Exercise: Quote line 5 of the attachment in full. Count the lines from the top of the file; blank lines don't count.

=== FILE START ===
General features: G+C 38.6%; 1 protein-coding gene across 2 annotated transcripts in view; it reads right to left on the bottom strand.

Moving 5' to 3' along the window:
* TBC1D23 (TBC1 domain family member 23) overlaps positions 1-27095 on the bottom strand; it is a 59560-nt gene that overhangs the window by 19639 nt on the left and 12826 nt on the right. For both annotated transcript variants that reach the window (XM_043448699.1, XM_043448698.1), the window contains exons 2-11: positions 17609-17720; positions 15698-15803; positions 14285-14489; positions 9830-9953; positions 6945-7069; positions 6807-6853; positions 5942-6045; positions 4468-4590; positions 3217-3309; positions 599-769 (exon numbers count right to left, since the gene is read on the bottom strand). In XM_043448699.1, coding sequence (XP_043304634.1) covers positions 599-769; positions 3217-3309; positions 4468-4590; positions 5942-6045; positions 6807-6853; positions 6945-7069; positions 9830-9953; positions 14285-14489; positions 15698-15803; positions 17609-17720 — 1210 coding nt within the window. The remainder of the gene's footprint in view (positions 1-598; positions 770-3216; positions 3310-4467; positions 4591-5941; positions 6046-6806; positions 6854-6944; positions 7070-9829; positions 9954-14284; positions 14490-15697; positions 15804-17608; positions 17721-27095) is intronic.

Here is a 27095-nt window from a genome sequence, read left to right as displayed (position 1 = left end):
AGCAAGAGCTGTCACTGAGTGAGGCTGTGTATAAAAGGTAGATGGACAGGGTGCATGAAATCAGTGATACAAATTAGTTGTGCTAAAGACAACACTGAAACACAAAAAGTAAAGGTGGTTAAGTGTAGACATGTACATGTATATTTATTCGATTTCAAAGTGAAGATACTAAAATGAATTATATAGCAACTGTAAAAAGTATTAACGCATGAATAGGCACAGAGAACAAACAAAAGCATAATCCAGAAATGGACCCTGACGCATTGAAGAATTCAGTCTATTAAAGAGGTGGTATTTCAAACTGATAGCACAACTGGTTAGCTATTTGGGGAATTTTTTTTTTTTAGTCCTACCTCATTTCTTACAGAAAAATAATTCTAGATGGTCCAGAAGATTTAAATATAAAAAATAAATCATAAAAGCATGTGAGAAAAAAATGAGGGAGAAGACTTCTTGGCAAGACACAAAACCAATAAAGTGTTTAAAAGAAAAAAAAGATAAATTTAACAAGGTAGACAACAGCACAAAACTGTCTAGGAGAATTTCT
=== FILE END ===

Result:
AGCAAGAGCTGTCACTGAGTGAGGCTGTGTATAAAAGGTAGATGGACAGGGTGCATGAAATCAGTGATACAAATTAGTTGTGCTAAAGACAACACTGAAACACAAAAAGTAAAGGTGGTTAAGTGTAGACATGTACATGTATATTTATTCGATTTCAAAGTGAAGATACTAAAATGAATTATATAGCAACTGTAAAAAGTATTAACGCATGAATAGGCACAGAGAACAAACAAAAGCATAATCCAGAAATGGACCCTGACGCATTGAAGAATTCAGTCTATTAAAGAGGTGGTATTTCAAACTGATAGCACAACTGGTTAGCTATTTGGGGAATTTTTTTTTTTTAGTCCTACCTCATTTCTTACAGAAAAATAATTCTAGATGGTCCAGAAGATTTAAATATAAAAAATAAATCATAAAAGCATGTGAGAAAAAAATGAGGGAGAAGACTTCTTGGCAAGACACAAAACCAATAAAGTGTTTAAAAGAAAAAAAAGATAAATTTAACAAGGTAGACAACAGCACAAAACTGTCTAGGAGAATTTCT